Lady Tala sighed as the man departed. “The Count is in a terrible mood. It is impractical to make such demands. But come along.”
With that statement she told him more about the entire group of them than she realized. They believed themselves subject to the Count’s whims and moods. In that sense the Count held far more sway over his subjects than the Guildmaster did his own guild. Edmund said little, thinking through how best to approach the man as they moved through hallway after hallway.
Gradually he could not help but notice the growing number of faces that appeared in each corner or corridor they moved through.
The woman caught him glancing about. With a friendly, ingratiating tone she spoke. “You noticed the men outside, I gather. Well we are mostly womenfolk and maids here. There is no need to be uncomfortable. They watch you only because you are an outsider and you are handsome. They know about the young woman and wonder if the master means to make her his wife.” Cheerfully she added, “After this morning’s fallout and your appearance, I believe the women will change their bets.”
His icy glare only made her laugh. “You do not know how much trouble you cause, young man. The men are suspicious of outsiders. And the women are wild to meet them.”
In some respects, the woman was far too much like Ilva. She was outwardly a lady, but her eyes spoke of cunning and efficiency. He did not trust her but smiled charmingly. “I hope I don’t disappoint you all.”
The woman could not help but respond with a smile. “The men cannot help but be impatient. It is not in our nature. Including their master, the Count.”
“I hope that not to be the case,” Edmund responded as they found themselves in a quiet hallway and heard the sound of familiar voices floating towards them. “Impatience leads to disagreements with others, particularly outsiders. Outsiders have no loyalties to men like your master.”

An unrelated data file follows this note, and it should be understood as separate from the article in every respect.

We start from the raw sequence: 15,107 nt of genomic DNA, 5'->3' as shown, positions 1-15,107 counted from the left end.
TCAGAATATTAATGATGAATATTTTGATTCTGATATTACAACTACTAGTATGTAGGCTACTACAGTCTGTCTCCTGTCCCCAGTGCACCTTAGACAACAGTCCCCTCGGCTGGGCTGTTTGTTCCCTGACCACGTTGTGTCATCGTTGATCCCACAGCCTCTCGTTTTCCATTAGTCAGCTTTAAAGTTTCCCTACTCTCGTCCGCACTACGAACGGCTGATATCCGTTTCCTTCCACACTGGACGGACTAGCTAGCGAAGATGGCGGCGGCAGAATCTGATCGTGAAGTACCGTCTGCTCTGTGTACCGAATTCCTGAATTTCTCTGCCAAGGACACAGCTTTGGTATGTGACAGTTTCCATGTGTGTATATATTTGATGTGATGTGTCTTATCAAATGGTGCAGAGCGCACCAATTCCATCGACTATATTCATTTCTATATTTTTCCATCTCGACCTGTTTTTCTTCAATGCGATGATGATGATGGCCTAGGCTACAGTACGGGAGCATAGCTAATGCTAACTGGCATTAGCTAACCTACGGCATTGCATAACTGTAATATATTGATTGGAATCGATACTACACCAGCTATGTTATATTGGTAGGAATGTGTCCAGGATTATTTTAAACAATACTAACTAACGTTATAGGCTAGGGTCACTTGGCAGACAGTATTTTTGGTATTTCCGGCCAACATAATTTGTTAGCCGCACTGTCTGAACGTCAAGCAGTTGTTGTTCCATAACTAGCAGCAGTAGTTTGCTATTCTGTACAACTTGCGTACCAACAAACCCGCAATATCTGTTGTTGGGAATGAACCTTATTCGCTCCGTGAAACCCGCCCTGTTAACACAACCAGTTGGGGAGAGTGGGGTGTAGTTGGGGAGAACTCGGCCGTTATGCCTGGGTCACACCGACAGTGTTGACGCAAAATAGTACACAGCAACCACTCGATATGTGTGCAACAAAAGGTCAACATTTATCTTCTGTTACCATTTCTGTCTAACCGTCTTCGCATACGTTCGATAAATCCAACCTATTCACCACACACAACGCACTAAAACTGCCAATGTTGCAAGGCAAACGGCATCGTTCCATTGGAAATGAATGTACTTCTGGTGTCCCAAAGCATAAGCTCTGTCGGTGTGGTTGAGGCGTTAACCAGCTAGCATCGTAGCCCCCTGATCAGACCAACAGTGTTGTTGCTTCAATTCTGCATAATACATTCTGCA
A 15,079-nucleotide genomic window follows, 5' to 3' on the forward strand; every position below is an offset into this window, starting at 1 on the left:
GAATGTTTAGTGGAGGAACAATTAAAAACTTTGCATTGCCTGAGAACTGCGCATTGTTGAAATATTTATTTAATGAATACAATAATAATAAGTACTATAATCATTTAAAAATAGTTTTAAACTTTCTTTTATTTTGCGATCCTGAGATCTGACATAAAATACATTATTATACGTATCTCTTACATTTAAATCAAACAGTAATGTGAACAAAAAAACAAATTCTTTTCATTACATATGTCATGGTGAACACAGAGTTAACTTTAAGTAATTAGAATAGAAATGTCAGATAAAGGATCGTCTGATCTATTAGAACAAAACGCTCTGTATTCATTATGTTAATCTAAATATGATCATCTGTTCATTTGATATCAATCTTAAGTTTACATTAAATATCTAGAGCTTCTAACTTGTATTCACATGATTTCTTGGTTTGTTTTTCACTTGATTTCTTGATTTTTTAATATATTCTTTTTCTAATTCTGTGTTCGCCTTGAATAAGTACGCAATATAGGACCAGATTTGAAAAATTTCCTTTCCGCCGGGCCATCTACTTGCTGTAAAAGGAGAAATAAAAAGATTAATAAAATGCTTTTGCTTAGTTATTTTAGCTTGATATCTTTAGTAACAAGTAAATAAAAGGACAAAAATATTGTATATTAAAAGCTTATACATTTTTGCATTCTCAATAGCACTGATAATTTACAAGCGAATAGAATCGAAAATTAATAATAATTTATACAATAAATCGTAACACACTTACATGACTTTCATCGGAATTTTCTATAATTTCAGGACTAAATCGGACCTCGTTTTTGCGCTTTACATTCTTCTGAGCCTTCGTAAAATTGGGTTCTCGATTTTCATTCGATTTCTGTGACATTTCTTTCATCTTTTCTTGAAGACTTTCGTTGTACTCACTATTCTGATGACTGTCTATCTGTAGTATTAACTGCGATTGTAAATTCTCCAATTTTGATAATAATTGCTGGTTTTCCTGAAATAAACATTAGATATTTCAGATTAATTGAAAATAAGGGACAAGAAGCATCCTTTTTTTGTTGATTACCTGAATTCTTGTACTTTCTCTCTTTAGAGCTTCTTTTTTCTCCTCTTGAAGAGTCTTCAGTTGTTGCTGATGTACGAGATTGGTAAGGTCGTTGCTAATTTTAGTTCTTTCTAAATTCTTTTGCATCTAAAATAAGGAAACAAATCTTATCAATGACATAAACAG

The lady stiffened at Edmund’s veiled warning. But they did not converse further, for the sound of rustling skirts and a swift, light step came from around the corner — a sound that could only belong to Elanore. With a sharp, decisive movement he stepped forward in time to catch the lovely girl in flight.
“Edmund!” She had flung her arms around him, trapping him in place while her grandmother scolded them from inside the parlor for their improper behavior.
“Oh!” Elanore suddenly pushed herself away, noting the woman who had withdrawn behind Edmund. She reddened while she greeted the woman. “Do you come to have tea with us as well? I sent the maid away for Grandmother much prefers that I serve her. I shall serve you and Edmund as well if you like.”
“I don’t take tea,” the lady answered, mysteriously flustered by the attention. “It is not customary where I am from. But I will rest in the parlor for a while if you don’t mind.”
Elanore was puzzled by such a response, but Edmund was not. He knew quite well that she would be the “eyes and ears” while he visited with Mrs. Winchester and her granddaughter, but there was no reason to upset the young woman with such a terrible burden. He distracted the young woman by reaching over to tousle her hair. “I’m rather cold and wet right now. I’d like tea.”
“Of course,” Elanore continued to clasp his hand and affected a cheerful voice. “Hastings brought us a most lovely tea a few minutes ago. He ordered so much food and I have no idea why.”
Elanore pulled him along, seating him by her grandmother close to the fire while the lady Wolfram chose a place outside their circle, at a table by the window. The lions had gathered outside it seemed and were running around with ribbons. He tried hard to not watch them while he studied Elanore, fussing over him.
She smiled often and had many pleasant things to say about the food. Edmund, however, had noted the persistent unsteadiness in her hands as she served him tea. He did not know yet what had happened to Elanore or to Ilva that made one timid and the other sad, but it infuriated him how much damage one man could do.